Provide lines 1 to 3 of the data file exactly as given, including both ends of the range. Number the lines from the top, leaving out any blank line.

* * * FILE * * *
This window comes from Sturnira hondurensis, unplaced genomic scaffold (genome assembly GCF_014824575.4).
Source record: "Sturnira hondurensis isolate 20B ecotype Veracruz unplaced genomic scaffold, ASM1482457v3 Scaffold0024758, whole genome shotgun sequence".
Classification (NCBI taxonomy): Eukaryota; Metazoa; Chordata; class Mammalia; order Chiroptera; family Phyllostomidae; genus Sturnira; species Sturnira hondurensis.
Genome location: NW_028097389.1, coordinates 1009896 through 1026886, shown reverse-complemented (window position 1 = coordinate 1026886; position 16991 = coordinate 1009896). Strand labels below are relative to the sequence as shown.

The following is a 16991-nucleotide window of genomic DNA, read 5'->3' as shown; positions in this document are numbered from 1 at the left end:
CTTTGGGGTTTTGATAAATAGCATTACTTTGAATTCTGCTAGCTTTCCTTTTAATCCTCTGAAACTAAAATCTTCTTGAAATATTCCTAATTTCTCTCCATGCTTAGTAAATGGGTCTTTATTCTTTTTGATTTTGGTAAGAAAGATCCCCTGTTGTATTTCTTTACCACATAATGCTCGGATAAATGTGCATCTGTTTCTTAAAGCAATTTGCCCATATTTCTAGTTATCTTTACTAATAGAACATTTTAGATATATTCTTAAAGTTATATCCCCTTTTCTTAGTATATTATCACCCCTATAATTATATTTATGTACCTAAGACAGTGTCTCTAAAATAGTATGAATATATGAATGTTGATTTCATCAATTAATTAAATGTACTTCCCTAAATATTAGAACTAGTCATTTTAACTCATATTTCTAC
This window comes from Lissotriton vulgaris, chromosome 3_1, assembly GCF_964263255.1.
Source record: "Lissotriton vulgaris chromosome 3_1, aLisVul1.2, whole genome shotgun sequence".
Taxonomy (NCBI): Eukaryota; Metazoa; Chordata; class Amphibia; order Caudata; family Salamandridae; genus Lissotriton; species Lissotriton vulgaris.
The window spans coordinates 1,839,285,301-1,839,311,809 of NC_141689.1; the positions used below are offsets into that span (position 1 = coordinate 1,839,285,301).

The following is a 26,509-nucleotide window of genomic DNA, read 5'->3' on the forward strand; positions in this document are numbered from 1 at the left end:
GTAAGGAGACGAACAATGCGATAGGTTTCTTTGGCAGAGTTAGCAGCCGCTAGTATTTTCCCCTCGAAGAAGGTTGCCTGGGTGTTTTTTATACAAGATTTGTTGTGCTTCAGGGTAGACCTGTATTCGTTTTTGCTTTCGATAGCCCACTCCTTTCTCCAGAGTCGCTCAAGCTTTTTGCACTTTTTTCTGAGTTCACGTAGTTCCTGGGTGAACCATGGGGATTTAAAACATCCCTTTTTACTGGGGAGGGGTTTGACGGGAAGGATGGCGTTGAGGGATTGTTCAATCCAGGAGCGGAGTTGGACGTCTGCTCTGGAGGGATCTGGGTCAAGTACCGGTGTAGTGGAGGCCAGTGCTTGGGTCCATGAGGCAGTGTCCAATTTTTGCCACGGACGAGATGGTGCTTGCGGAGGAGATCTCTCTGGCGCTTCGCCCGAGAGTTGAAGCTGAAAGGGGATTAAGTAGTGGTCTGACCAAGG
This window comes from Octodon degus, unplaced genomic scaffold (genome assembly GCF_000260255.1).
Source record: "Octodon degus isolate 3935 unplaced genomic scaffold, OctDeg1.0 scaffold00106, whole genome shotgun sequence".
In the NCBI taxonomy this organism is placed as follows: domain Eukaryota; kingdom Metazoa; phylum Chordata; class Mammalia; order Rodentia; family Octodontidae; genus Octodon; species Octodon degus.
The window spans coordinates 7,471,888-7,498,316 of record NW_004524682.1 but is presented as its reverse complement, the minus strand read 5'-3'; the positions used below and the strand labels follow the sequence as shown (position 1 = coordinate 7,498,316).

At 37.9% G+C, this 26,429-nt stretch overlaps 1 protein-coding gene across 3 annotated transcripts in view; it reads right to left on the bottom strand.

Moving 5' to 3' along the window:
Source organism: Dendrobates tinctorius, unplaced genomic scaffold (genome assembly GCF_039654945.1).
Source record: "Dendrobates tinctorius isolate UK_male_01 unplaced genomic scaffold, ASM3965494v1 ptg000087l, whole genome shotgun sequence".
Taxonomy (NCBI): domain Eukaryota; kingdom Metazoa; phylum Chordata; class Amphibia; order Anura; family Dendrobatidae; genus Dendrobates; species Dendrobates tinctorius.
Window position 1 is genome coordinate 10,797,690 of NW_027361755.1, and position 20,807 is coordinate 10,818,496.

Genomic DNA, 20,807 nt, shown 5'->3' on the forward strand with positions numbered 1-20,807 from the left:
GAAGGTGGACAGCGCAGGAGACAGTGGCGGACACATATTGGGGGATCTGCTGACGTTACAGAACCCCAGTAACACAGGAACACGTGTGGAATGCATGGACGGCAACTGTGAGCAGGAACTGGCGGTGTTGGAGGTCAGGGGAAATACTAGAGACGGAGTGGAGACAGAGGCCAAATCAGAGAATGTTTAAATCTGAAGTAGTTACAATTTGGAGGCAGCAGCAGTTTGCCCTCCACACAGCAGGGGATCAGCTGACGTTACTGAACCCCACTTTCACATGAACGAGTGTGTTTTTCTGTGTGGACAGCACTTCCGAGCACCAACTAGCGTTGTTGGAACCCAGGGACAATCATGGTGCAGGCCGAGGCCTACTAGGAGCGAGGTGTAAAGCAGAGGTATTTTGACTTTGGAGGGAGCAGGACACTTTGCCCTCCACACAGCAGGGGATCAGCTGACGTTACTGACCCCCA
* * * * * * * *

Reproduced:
This window comes from Sturnira hondurensis, unplaced genomic scaffold (genome assembly GCF_014824575.4).
Source record: "Sturnira hondurensis isolate 20B ecotype Veracruz unplaced genomic scaffold, ASM1482457v3 Scaffold0024758, whole genome shotgun sequence".
Classification (NCBI taxonomy): Eukaryota; Metazoa; Chordata; class Mammalia; order Chiroptera; family Phyllostomidae; genus Sturnira; species Sturnira hondurensis.